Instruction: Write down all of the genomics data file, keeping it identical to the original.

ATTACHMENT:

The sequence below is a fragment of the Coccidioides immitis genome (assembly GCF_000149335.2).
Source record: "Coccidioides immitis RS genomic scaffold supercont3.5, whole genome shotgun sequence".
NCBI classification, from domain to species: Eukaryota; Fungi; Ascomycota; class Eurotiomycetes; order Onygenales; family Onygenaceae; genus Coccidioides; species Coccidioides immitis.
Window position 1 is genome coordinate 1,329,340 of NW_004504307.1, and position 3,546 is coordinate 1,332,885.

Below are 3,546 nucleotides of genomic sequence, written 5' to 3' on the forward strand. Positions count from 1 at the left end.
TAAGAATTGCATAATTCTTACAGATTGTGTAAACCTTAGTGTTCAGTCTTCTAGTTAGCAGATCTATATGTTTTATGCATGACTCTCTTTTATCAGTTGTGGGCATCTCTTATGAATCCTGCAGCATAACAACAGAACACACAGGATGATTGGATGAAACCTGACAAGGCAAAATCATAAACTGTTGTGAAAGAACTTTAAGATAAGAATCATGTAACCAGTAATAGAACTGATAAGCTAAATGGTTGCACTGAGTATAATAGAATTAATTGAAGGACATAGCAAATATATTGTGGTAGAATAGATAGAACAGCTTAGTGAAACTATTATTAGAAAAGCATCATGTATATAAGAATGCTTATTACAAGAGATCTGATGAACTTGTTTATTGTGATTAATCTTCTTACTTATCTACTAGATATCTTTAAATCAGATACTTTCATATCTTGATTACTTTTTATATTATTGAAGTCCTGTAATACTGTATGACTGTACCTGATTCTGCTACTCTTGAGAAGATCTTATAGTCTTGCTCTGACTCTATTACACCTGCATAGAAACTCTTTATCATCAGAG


The sequence below is a fragment of the Coccidioides immitis genome (assembly GCF_000149335.2).
Source record: "Coccidioides immitis RS genomic scaffold supercont3.5, whole genome shotgun sequence".
NCBI classification, from domain to species: Eukaryota; Fungi; Ascomycota; class Eurotiomycetes; order Onygenales; family Onygenaceae; genus Coccidioides; species Coccidioides immitis.
Window position 1 is genome coordinate 1,329,340 of NW_004504307.1, and position 3,546 is coordinate 1,332,885.

Below are 3,546 nucleotides of genomic sequence, written 5' to 3' on the forward strand. Positions count from 1 at the left end.
TAAGAATTGCATAATTCTTACAGATTGTGTAAACCTTAGTGTTCAGTCTTCTAGTTAGCAGATCTATATGTTTTATGCATGACTCTCTTTTATCAGTTGTGGGCATCTCTTATGAATCCTGCAGCATAACAACAGAACACACAGGATGATTGGATGAAACCTGACAAGGCAAAATCATAAACTGTTGTGAAAGAACTTTAAGATAAGAATCATGTAACCAGTAATAGAACTGATAAGCTAAATGGTTGCACTGAGTATAATAGAATTAATTGAAGGACATAGCAAATATATTGTGGTAGAATAGATAGAACAGCTTAGTGAAACTATTATTAGAAAAGCATCATGTATATAAGAATGCTTATTACAAGAGATCTGATGAACTTGTTTATTGTGATTAATCTTCTTACTTATCTACTAGATATCTTTAAATCAGATACTTTCATATCTTGATTACTTTTTATATTATTGAAGTCCTGTAATACTGTATGACTGTACCTGATTCTGCTACTCTTGAGAAGATCTTATAGTCTTGCTCTGACTCTATTACACCTGCATAGAAACTCTTTATCATCAGAG